The practical rationality of Ayer's principle of verification has a serious drawback of narrowing the concept of knowledge beyond the minimum acceptable to most people. The favourite argument against it are the consequences of the application of the principle to itself. For, the principle of verification, being obviously non-analytic, cannot be empirically verified by means other than those used to verify any hypothesis, that is by verifying the consequences, ie. its truth implies that “it would be possible to deduce from it the other empirical hypotheses, certain experimental propositions which were not deducible from those other hypotheses alone” (A. J. Ayer, Language, Truth and Logic). The above quotation, aimed at showing irrationality of a belief in God, serves with a much more immediate strength against the principle of verification itself. Because, in Ayer's frame of reference, all knowledge must go through the empirical verification sieve, it is impossible to empirically demonstrate the truth of the principle of verification in the system in which that principle is the single basic axiom. In other words, we cannot, by definition, find a suitable reference proposition as required by Ayer, for any such proposition must necessarily be verified and thus derived from the principle of verification. Therefore, the principle of verification needs to be taken a priori, an approach rejected earlier with reference to all non-analytic statements.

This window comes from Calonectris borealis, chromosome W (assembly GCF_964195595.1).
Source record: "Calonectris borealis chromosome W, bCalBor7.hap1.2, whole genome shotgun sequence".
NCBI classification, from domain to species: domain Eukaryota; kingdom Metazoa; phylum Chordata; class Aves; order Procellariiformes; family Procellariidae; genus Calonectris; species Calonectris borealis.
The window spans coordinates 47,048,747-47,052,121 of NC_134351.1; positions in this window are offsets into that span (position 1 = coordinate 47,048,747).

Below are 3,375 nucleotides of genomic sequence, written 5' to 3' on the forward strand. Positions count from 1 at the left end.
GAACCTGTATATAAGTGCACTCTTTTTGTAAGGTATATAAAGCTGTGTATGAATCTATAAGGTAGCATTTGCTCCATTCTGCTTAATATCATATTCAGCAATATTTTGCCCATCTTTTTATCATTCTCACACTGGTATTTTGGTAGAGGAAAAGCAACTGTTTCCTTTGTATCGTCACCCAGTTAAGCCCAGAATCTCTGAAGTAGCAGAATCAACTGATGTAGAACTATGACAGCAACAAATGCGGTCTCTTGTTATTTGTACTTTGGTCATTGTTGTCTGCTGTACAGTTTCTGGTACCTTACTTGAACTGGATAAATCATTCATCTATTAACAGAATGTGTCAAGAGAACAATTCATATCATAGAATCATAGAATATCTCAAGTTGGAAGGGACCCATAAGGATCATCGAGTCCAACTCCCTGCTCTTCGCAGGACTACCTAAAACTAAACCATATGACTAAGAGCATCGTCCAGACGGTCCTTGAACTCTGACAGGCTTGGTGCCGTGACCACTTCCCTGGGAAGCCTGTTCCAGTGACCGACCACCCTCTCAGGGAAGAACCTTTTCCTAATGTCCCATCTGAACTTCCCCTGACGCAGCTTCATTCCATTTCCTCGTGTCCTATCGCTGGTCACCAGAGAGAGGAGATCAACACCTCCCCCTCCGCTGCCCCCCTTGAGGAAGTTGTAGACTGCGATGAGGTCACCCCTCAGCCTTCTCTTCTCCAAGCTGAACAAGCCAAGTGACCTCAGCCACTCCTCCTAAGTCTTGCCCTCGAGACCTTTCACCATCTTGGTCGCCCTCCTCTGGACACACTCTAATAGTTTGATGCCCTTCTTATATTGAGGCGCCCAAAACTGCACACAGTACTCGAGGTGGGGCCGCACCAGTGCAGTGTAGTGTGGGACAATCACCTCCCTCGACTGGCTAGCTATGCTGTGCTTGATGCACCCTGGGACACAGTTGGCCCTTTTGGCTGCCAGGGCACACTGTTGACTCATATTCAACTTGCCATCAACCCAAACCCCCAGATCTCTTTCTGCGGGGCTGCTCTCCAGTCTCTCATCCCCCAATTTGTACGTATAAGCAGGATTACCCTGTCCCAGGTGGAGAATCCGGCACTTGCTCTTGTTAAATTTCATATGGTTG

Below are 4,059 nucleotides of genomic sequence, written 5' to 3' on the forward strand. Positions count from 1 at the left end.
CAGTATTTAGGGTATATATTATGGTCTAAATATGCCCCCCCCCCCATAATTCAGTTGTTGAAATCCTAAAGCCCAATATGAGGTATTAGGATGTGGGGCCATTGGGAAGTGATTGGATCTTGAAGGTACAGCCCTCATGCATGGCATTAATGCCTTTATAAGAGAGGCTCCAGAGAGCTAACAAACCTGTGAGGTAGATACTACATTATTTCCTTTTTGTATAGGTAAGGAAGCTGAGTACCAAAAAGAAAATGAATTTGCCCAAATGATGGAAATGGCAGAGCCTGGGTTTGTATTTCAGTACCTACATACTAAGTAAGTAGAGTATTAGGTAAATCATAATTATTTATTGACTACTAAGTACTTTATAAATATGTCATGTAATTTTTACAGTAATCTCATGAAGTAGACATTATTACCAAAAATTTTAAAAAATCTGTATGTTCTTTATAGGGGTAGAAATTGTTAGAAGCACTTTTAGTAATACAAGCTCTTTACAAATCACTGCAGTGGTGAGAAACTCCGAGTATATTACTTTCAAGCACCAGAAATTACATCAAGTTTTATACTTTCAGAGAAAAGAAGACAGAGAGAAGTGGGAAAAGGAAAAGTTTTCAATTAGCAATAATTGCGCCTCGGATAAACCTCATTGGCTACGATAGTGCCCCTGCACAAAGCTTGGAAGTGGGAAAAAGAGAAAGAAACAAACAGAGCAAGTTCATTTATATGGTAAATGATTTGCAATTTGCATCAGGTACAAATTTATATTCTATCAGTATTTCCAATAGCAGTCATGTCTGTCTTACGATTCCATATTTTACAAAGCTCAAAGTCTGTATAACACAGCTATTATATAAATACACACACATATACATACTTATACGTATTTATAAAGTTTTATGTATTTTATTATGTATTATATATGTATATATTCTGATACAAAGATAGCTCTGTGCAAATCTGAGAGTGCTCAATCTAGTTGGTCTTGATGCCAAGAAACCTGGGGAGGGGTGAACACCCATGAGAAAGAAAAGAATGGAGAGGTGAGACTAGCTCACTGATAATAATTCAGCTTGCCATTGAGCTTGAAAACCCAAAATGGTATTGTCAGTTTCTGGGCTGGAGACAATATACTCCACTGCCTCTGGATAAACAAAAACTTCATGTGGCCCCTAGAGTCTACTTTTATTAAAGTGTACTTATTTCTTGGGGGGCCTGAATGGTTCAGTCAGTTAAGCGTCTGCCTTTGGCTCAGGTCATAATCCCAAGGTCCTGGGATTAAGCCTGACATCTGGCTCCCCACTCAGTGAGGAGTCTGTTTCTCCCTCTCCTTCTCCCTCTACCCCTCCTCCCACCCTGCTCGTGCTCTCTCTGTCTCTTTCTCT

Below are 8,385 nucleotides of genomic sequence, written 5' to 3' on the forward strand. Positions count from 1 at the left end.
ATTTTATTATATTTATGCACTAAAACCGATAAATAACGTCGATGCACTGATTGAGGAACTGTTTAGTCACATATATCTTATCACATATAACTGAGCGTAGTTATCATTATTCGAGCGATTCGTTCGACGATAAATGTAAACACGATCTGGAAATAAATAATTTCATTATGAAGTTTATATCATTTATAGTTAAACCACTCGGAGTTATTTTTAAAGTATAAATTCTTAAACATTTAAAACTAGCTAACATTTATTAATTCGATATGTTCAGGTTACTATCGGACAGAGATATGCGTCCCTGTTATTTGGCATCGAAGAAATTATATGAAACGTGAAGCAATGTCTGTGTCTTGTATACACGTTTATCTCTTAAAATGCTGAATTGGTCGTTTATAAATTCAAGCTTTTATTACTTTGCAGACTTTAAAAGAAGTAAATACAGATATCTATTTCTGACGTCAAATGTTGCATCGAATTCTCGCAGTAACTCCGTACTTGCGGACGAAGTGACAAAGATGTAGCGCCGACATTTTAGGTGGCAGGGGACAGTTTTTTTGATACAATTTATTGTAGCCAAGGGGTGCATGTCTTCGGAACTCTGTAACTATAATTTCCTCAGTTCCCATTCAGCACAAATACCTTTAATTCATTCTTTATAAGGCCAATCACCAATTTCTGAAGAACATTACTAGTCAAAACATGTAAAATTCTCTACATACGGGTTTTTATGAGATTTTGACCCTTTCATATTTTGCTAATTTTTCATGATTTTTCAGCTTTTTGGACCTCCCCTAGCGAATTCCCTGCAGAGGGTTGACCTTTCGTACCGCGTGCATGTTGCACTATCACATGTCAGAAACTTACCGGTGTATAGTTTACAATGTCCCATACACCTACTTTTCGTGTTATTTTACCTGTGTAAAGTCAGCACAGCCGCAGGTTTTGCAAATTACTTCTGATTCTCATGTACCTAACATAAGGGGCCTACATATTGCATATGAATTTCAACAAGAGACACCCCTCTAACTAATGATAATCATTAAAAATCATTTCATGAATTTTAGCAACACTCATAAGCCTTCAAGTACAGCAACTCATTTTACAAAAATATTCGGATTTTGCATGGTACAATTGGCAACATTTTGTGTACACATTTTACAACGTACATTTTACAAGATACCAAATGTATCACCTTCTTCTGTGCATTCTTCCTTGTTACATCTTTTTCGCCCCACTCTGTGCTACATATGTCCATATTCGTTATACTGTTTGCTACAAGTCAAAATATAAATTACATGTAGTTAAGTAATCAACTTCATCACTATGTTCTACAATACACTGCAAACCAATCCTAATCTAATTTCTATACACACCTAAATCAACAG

The above self-contradiction argument can in fact be applied to any philosophy which fails to provide an invariant such as platonic realm of pure forms or chaos in Darwin's Theory of Evolution as used in Nietzsche's perspectivism. The basic problem with the argument is that it presumes an internal frame of reference, which, accidentally, is central to the analytic logic and often taken as its definition, namely that all non-true statements are false.

A much more aesthetically appealing argument against Ayer's principle of verification may be constructed by noting that positivism has not only rejected metaphysics, but has been constructed from denial of its implications. The principle of verifications has not been formulated as an objective foundation principle which could sincerely be thought applicable equally to the analytic science and metaphysics, as it has been borrowed from the scientific community which has been employing it for a considerable time irrespective of any humanity, while a truly objective approach would be to search for a basic unbiased principle. Instead, an a priori assumption of the superiority of science has been made, and the resulting hypothesis immediately applied to the different discipline - theology - to which it could equally well be assumed inapplicable, in order to demonstrate its irrationality. The problem raised may be formed into a rather rhetorical question of relevance - should a theory built on denial of metaphysics be allowed to serve as an argument against it?